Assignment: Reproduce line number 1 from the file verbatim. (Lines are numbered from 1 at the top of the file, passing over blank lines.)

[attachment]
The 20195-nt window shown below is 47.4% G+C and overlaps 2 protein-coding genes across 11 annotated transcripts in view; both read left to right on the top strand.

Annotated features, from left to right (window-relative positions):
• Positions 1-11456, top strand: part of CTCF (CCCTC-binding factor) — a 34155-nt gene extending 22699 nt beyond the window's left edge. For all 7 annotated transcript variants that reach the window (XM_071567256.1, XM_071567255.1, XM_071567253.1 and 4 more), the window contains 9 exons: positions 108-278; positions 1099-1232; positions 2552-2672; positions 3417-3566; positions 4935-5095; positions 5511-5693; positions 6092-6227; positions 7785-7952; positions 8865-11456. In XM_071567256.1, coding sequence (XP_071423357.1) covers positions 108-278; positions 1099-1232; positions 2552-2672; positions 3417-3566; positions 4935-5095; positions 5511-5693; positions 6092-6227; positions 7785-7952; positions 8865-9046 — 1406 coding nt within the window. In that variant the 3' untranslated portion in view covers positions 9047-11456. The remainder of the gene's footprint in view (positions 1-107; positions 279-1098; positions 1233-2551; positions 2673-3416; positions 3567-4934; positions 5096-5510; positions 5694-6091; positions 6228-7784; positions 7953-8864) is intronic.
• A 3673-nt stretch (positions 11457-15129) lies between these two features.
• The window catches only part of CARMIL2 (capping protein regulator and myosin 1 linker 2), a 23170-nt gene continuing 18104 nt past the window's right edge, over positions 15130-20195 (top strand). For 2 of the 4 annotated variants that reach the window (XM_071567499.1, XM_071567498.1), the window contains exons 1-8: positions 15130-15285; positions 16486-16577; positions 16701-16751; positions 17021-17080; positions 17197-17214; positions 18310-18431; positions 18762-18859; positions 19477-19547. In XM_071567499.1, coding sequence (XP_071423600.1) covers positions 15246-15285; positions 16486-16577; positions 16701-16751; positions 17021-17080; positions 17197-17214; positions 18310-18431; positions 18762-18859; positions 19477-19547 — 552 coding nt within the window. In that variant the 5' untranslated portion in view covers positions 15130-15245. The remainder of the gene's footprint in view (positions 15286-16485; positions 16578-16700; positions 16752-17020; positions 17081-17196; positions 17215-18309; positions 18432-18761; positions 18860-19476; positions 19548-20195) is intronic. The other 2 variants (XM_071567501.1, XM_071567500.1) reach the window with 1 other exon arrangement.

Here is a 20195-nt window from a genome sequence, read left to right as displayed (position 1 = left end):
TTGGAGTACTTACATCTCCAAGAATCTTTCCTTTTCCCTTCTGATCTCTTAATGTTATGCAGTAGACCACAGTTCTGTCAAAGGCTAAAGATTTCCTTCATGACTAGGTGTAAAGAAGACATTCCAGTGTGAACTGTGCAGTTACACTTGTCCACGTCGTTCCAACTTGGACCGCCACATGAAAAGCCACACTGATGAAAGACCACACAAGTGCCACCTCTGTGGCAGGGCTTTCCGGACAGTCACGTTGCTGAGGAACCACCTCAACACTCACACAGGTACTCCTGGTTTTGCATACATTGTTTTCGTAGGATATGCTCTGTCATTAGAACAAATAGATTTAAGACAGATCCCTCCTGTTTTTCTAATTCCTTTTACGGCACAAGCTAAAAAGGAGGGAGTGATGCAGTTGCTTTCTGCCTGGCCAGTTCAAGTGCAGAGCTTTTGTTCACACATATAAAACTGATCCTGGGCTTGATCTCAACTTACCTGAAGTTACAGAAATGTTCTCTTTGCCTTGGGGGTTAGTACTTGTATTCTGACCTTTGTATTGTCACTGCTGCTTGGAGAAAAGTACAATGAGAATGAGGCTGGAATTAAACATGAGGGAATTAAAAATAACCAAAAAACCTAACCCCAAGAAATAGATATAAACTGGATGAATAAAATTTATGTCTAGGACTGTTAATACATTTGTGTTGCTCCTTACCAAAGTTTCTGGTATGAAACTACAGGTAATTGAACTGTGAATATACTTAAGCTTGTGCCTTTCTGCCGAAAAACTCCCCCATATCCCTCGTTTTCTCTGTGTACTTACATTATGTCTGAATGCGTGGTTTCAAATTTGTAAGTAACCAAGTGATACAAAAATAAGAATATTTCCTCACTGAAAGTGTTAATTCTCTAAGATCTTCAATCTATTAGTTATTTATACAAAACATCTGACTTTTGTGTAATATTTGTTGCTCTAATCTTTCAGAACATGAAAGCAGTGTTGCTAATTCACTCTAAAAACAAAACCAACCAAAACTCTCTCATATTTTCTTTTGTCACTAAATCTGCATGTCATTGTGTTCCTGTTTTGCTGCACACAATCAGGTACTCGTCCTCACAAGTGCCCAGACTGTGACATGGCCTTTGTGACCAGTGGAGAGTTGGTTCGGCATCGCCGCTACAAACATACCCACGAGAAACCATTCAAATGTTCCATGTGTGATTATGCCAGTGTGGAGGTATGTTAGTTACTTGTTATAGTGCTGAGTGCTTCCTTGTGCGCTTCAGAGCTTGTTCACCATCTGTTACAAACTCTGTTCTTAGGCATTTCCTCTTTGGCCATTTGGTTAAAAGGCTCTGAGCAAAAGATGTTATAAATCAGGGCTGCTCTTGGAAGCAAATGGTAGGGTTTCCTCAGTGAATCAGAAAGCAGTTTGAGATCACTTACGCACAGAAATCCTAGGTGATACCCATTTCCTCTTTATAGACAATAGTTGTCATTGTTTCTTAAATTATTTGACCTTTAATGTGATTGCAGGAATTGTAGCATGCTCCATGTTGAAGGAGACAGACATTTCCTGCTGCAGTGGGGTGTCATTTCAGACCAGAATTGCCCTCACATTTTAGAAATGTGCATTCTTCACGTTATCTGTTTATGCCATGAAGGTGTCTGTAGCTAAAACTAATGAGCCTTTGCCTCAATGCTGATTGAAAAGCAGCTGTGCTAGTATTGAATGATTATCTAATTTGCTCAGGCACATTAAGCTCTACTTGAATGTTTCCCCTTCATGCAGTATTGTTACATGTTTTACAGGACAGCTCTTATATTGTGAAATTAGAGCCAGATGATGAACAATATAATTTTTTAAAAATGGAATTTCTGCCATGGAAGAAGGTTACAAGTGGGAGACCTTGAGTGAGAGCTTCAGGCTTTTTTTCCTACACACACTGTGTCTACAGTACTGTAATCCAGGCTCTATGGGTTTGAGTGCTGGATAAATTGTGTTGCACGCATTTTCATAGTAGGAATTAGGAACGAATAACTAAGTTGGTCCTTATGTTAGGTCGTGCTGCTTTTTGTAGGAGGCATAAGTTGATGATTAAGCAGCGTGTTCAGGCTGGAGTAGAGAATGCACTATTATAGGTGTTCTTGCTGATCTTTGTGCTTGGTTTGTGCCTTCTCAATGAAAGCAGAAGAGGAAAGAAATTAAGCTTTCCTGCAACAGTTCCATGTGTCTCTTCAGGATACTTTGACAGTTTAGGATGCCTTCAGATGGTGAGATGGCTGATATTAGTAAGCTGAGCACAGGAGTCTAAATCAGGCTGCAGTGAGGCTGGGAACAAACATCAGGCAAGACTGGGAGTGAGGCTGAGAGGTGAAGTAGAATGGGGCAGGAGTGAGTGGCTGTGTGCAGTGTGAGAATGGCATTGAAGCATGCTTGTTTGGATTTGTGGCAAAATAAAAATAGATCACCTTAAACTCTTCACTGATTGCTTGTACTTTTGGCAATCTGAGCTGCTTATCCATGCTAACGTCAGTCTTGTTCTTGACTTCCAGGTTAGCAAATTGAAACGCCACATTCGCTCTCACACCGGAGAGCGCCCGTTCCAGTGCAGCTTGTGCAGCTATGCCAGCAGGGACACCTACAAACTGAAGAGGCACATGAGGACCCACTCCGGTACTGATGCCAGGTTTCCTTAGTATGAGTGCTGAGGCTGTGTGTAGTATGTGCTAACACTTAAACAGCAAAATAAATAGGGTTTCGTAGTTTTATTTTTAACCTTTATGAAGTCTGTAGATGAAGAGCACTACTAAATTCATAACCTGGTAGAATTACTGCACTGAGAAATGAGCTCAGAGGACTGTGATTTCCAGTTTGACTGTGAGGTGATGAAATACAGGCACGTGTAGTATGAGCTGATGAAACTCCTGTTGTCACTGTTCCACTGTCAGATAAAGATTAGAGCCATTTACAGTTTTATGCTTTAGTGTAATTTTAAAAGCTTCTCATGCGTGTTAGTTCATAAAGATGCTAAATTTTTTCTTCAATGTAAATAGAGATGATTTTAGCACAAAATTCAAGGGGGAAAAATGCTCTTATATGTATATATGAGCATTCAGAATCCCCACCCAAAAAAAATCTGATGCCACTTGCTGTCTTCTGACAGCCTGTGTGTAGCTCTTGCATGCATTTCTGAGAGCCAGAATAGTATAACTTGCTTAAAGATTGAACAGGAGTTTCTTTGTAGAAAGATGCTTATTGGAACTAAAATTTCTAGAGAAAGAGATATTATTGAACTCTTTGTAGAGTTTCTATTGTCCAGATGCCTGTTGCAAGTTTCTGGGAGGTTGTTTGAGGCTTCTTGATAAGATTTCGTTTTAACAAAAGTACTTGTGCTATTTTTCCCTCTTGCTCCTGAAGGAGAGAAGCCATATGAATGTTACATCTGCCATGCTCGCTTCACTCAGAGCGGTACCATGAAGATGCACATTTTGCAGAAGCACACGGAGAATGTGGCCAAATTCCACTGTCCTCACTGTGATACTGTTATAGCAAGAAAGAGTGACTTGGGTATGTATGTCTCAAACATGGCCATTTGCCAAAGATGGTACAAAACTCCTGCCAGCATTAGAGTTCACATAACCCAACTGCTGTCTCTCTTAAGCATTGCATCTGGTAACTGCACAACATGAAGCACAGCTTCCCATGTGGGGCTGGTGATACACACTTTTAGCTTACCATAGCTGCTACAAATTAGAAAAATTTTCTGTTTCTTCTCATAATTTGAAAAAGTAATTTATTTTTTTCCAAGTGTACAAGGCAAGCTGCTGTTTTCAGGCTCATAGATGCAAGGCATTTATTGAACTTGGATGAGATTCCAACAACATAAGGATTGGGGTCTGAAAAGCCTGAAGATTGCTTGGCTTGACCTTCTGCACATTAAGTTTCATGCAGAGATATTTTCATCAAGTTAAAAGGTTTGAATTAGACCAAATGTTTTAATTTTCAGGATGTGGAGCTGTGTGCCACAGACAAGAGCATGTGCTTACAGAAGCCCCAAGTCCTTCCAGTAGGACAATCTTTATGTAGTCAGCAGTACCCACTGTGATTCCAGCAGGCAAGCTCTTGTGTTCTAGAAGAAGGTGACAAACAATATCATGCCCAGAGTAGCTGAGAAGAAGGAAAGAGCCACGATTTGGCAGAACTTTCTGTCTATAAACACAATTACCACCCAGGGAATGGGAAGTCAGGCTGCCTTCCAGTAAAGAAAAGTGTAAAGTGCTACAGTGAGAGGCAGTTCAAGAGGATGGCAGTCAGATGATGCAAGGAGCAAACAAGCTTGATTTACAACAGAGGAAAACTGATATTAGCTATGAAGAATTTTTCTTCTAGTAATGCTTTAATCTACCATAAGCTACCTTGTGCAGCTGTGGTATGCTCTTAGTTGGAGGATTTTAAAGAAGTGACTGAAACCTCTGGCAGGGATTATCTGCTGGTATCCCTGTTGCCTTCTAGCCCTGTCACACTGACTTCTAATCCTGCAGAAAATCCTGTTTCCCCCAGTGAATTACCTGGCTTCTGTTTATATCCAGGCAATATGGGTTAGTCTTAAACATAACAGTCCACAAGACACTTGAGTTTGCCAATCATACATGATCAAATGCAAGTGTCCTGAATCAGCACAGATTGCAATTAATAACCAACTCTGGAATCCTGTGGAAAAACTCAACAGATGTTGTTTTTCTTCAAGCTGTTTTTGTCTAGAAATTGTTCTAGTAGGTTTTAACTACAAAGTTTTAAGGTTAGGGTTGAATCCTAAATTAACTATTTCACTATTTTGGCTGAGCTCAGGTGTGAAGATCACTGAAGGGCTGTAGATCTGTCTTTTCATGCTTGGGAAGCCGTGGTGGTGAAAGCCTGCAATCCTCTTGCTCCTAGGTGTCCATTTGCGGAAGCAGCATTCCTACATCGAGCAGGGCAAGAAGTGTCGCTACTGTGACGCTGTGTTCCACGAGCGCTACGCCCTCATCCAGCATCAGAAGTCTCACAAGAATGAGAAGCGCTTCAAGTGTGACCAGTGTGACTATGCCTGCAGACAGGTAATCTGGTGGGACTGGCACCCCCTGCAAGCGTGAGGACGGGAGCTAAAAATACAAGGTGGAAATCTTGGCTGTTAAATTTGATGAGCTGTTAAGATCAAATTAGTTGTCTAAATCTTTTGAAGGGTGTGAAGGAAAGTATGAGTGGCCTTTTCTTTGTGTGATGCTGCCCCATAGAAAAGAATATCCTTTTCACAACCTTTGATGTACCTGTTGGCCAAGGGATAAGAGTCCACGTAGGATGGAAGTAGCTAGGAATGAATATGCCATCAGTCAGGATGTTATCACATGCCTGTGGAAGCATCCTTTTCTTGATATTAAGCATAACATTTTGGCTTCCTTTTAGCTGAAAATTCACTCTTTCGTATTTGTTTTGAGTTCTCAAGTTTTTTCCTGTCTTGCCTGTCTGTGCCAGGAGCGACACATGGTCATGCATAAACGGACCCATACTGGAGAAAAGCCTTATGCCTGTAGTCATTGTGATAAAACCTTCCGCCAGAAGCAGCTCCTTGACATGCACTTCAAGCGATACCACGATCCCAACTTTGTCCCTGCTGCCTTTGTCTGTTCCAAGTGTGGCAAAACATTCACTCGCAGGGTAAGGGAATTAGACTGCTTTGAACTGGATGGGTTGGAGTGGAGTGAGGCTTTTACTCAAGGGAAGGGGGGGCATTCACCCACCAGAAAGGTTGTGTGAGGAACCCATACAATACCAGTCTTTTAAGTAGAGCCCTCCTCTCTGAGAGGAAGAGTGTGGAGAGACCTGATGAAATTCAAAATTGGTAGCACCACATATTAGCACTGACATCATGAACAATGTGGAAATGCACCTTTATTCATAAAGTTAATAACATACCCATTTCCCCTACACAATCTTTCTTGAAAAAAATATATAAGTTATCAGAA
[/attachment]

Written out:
The 20195-nt window shown below is 47.4% G+C and overlaps 2 protein-coding genes across 11 annotated transcripts in view; both read left to right on the top strand.